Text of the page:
Random Firings of Neurons

The rest of your life is going to be spent getting back up after life has knocked you down again. You might as well just get used to it.

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Location: Round Rock, Texas, United States

Thursday, September 16, 2004

On egocentrists

As I have said before, I mis-spent quite a bit of my youth as a con-man, or Applied Psychology Entrepeneur (APE). While I am not proud of this, I still carry many of the lessons I learned from that time today. Like how to figure out why people do the things they do.

One of the major reasons that people do what they do is egocentrism, or self-centeredness. Once I learned that, people became MUCH easier to figure out. You can see that egocentrism just about everywhere you look, and probably in yourself, if you actually take the time to look. While I can't actually describe the actual signs of it, due to it being more of a habit of mine, rather than a skill, I can give you some examples of it, and hope that it helps y'all see it more often.

During inclement weather, many people get the clever idea to order a pizza, so they don't have to go out in the weather, since they are probably too tired (or lazy) to cook their own meal, due to the depressive effects of inclement weather. Invariably, at least ten percent of those people will think that THEY are the ONLY people who came up with that idea, at that time, for that reason. How do I know this? Because I used to work at a pizza place, and I would have to field phone calls from people who were mad that their pizza wasn't there in twenty minutes, even though there was six inches of snow on the ground. I usually explained to the person that they weren't very clever, or original, because they weren't the only person to order a pizza because it was snowing, or raining. Also, bar time customers reacted the same way, only they were now drunk, in addition to being stupid. It never seemed to dawn on these people that we didn't sit around the store, just waiting for their phone call for an order. So, they were always, and I do mean ALWAYS, suprised that our delivery times would go up to about an hour during peak times, because of all the people who came up with the idea of ordering pizza at the same time. Egocentrism at work.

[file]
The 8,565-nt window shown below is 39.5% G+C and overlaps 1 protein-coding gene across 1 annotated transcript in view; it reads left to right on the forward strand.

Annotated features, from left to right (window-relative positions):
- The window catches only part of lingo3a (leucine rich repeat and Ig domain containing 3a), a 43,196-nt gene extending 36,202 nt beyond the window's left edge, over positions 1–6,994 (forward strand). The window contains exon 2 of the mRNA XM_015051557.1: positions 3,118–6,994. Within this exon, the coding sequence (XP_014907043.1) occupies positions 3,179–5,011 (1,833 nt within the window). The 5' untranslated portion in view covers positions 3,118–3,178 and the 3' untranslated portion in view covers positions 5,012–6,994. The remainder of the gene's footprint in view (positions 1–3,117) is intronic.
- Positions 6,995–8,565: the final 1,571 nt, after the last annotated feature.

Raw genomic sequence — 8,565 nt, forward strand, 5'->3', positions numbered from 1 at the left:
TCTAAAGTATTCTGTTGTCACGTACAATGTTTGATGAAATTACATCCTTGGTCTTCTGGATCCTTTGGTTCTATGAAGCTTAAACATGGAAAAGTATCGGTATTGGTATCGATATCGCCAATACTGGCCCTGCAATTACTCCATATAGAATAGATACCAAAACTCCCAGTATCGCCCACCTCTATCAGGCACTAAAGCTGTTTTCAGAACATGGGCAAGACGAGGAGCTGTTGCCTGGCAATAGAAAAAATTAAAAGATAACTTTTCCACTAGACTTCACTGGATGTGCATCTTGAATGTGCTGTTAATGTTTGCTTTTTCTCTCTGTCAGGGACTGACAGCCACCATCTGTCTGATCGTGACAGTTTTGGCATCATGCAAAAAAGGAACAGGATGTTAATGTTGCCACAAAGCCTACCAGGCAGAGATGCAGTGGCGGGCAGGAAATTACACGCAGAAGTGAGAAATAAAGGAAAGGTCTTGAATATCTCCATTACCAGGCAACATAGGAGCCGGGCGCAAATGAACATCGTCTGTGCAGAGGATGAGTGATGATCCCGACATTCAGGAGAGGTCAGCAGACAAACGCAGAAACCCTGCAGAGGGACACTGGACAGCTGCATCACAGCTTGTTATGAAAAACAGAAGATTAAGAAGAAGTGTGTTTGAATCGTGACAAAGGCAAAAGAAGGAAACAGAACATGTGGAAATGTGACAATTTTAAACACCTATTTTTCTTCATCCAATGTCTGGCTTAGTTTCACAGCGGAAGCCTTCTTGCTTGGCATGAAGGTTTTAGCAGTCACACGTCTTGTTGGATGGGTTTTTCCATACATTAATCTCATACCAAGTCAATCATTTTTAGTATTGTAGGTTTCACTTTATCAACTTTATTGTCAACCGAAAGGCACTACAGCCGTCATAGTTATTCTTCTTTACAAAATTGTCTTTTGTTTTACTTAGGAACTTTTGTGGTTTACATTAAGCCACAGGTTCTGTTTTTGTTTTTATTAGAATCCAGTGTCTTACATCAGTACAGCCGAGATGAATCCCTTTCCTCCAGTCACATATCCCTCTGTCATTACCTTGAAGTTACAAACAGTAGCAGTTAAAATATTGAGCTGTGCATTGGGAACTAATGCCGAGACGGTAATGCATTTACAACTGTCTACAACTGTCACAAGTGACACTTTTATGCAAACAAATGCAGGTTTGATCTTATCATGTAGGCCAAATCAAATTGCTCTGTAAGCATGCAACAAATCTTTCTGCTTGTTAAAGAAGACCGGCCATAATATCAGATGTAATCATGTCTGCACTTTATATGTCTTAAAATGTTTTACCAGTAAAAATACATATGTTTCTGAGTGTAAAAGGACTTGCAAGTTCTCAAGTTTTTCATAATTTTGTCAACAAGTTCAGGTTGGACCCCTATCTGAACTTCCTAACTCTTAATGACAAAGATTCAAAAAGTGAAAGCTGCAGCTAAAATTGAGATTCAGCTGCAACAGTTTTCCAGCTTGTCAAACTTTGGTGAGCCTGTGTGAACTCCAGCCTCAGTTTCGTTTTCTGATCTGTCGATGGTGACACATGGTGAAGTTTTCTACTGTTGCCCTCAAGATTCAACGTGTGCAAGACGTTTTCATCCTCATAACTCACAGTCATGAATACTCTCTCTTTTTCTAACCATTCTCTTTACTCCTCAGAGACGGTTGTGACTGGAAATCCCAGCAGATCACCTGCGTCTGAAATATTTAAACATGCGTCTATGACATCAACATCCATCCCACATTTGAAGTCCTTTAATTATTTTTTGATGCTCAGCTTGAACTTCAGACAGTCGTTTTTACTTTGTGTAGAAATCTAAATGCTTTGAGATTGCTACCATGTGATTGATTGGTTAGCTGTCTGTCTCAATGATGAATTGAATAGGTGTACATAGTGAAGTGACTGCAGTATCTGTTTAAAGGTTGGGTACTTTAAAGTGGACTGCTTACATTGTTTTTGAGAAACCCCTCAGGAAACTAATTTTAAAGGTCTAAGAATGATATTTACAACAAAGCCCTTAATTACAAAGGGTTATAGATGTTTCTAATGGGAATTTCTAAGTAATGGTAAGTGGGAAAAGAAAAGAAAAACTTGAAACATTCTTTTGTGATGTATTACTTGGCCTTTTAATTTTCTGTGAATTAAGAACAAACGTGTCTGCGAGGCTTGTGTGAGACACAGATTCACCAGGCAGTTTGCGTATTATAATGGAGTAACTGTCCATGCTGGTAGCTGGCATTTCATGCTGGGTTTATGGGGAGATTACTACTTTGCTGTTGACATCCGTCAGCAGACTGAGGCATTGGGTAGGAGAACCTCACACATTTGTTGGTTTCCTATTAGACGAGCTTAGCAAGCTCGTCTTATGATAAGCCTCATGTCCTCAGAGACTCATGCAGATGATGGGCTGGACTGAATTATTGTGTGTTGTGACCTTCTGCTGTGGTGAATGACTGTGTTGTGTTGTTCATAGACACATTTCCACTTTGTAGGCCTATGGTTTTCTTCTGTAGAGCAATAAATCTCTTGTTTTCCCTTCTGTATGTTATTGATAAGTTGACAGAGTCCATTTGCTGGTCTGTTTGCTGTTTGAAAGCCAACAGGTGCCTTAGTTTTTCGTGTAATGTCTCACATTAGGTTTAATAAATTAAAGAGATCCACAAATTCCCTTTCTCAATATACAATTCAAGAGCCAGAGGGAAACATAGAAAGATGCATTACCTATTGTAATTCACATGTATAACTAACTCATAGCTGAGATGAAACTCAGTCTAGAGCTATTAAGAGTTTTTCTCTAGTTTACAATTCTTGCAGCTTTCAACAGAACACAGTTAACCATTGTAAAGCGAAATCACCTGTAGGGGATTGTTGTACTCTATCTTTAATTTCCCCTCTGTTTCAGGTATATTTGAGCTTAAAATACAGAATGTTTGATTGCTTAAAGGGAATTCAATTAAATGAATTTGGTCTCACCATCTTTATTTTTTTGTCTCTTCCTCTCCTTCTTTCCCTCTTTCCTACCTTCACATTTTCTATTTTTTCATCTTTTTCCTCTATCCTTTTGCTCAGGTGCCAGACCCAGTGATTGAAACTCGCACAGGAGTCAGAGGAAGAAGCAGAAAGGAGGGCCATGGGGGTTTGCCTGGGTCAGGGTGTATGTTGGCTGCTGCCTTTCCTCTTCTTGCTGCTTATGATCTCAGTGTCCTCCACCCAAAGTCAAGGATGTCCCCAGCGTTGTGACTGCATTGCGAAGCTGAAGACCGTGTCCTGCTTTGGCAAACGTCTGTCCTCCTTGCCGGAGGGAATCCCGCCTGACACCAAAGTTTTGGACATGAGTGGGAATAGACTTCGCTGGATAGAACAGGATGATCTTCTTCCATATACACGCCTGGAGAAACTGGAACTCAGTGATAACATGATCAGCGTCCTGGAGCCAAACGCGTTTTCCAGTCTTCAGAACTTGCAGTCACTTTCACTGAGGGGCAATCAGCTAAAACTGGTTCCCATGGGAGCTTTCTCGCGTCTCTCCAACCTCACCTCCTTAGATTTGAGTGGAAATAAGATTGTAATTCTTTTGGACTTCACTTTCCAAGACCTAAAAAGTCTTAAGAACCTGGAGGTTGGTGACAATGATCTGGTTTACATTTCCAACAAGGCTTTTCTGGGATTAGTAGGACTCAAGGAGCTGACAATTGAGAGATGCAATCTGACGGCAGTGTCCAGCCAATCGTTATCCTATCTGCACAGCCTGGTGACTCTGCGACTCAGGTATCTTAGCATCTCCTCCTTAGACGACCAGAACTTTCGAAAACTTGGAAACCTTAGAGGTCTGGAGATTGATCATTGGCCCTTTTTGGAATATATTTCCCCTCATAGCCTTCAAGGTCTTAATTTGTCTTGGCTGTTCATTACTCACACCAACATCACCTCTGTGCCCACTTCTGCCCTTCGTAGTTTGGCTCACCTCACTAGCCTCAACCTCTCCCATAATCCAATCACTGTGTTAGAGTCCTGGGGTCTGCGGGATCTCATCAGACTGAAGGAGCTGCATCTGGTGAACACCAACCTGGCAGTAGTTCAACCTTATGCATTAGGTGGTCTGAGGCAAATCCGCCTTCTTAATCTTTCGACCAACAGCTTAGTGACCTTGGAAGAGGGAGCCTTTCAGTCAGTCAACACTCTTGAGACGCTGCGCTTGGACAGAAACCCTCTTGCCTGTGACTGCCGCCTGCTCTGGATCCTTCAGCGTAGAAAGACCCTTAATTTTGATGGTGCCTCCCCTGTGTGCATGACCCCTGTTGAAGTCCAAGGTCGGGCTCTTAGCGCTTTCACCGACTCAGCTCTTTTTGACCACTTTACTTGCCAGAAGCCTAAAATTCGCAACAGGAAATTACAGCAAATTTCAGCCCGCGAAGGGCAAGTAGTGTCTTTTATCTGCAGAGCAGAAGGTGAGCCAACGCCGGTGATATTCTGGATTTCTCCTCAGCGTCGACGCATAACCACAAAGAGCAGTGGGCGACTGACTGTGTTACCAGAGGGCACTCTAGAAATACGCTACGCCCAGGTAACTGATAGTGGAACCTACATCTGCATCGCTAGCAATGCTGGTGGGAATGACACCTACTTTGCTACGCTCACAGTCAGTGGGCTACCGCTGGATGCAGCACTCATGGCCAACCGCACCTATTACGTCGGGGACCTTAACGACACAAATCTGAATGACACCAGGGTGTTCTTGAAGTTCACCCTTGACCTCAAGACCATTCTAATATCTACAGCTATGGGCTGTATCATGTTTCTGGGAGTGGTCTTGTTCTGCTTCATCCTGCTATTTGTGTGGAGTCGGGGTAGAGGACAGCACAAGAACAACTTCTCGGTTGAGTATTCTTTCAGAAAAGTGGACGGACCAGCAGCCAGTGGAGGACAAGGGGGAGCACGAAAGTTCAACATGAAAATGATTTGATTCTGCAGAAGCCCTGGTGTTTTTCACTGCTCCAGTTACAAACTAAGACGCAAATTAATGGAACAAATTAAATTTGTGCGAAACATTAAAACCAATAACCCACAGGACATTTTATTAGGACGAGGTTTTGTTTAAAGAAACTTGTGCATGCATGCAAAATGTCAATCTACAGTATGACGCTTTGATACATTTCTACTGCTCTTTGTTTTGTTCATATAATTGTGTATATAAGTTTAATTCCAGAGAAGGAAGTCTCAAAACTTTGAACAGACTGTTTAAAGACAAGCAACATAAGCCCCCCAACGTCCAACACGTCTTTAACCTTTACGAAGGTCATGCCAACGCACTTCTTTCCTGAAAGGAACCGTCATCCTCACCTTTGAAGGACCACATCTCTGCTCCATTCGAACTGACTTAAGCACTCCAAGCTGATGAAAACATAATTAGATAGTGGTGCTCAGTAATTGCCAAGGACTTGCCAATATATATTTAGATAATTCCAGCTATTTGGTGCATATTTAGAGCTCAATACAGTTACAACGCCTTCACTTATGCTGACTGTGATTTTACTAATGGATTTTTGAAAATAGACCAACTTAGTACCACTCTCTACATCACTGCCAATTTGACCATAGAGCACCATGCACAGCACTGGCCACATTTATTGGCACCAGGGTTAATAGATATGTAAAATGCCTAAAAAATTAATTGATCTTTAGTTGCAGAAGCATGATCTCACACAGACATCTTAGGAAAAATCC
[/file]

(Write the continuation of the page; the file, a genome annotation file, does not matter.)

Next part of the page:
On some of the garbage routes that I go on, the municipality has a limit on how much trash can be picked up at each stop. This is due to the fact that the municipality has to pay for the gross tonnage of trash picked up by a contracting company, such as my employer. So, many municipalities put a cap on how much trash can be picked up, to limit the tax-burden on the residents of that municipality. Invariably, out of five hundred homes (on a moderate day of trash pick-up...we have some routes that are in the seven hundred home range...), twenty-five of those homes will have more than the allowed amount of trash at the curb. Now, I know that some of the people may be new to the area, and don't know the allowed amount, but they would get a new home-owner's packet telling them the allowed amount, so their laziness isn't really an excuse. The other home-owners are just being egocentric. They feel that "just this once", they can put out too much garbage, and we won't mind. Wrong. While some of the drivers will pick up a reasonable amount of excess garbage, there are always a group of home-owners who exceed even a reasonable amount of excess. Like quadruple the allowed amount. And some of them seem to use the "just this once" rationale EVERY STINKIN' WEEK! But, in their egocentrism, they just don't care that their neighbors have to pay for their excess garbage. All the home-owner knows is that they don't have to pay for it now.